Jessica Knoll recently returned from a book tour promoting the paperback release of her best-selling thriller,Luckiest Girl Alive. Before this excursion, no one knew just how much she has in common with the protagonist of this harrowing tale--a girl with a secret that, if kept, threatens to destroy her. It's a story that has resonated, and terrified, more than a few mothers--many of whom approached Knoll during the book tour and asked for her advice. With Mother's Day around the corner, it's especially fitting--and important--to know what she had to say.
I've been writing professionally for nearly a decade now, my words almost entirely in service of women my own age. As a former editor at Cosmo and SELF, my byline has appeared alongside headlines like Roommates from Hell, What You Must Know by the Fourth Date, and The Fifteen-Minute Orgasm (plain excessive, if you ask me). When I sat down to write my first novel, Luckiest Girl Alive, it only made sense to fashion Ani, my protagonist, as a millennial woman weathering the same late twenties' vicissitude that I was: engaged but unsure if she was ready to marry, ambivalent about children, loathsome of her looks, and the trustee of a trauma she'd learned to tuck away like the hem of a shirt. Life was neater, more polished that way.
I assumed my book would land with my fellow millennial women experiencing those particular growing pains, maybe with histories similar to Ani's"”and my own. Before heading out on my paperback tour last month, I published an essay on Lenny Letters revealing that my protagonist's trauma is also my own, that the reason I was able to depict a teenage rape victim so accurately is because I was one myself. Imagine my surprise when, at signings across the country, I met women who wanted their books inscribed to the daughters they'd dragged along to the reading. These girls were all typical teenage identikit in lacrosse team windbreakers and distressed jeans, unsure whether to smile, blush, or roll their eyes while standing next to their excitable mothers. So I dedicated the title pages to Riley and Kelsey and Jennifer, while their mothers stood over me and told me my book is essentially required reading in their family. These girls looked so young, and yet I know better than anyone that they're old enough to discover what other kids are capable of doing to them.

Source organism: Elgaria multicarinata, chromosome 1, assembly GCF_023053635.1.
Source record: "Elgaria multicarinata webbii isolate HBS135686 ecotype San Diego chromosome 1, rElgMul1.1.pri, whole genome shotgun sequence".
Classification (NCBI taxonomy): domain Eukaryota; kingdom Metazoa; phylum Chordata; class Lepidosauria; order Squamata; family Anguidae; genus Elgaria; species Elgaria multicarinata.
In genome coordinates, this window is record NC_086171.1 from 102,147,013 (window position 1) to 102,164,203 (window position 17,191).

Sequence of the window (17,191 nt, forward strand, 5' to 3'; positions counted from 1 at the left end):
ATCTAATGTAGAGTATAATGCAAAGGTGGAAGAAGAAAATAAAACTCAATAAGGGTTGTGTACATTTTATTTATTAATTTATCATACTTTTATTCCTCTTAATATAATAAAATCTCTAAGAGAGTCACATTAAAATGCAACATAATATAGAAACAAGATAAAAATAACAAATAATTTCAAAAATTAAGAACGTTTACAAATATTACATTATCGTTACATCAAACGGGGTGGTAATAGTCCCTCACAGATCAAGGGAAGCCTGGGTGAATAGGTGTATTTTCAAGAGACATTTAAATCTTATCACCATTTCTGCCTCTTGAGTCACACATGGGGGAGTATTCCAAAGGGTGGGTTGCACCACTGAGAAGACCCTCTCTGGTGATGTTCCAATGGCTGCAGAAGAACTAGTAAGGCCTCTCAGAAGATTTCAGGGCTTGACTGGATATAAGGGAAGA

"My daughter's twelve," a woman in Austin told me, wanly, "how do I protect her? I'm terrified. What do I do?"
As a thirty-two year old currently in therapy trying to parse her own maternal leeriness, I'm probably not the obvious candidate to dispense child-rearing advice. But I actually have some, and it hinges on the sobering reality that no matter how hard you try to protect your children, you can't.
You can't wash the world of malevolence. The persons responsible for my rape are my rapists, not my parents for failing to lock me in my bedroom until I could legally drink, not myself for being fifteen years old, curious and reckless, for going to a party and playing one too many rounds of beer pong. My rape is no one's fault but that of the three boys who took my bloodied incoherence as invitation, who later laughed recalling the way I moaned in pain.
But here's something you can do. You can make sure you daughter knows that she doesn't need to protect you from the ugliness of adolescence. That she can come to you if something bad happens, something indelicate, unimaginable even. That if it ever comes down to it, you will split her suffering like a pie chart, a slice for you and a slice for her, so that it's more manageable for her to bear.
These are things my mother and I are doing now because I couldn't go to her back when I appeared too young to read the book I would someday write. It has been revelatory to realize that my pain is not fixed, that I don't have to accept it. I have carried this burden alone for seventeen years, but today I have someone else who is willing to hoist some of it onto her back, to lighten the load for me. It's a relief only a mother can provide.
So I say to that mother in Austin, and the mothers in Nashville and Seattle and Phoenix and Newport, California and the twelve other cities I saw along the way, it is terrifying but you're doing something about it. By giving your daughters my book, you're opening a dialogue with them. You're inviting them to talk to you, to confide in you, and yes, to possibly hurt you with what they reveal. You can't protect them, not when it comes to something like this, but you can make sure they're never tasked with the lonely burden of protecting you. I hope the unimaginable never happens, but if it does, at least it won't be unspeakable.
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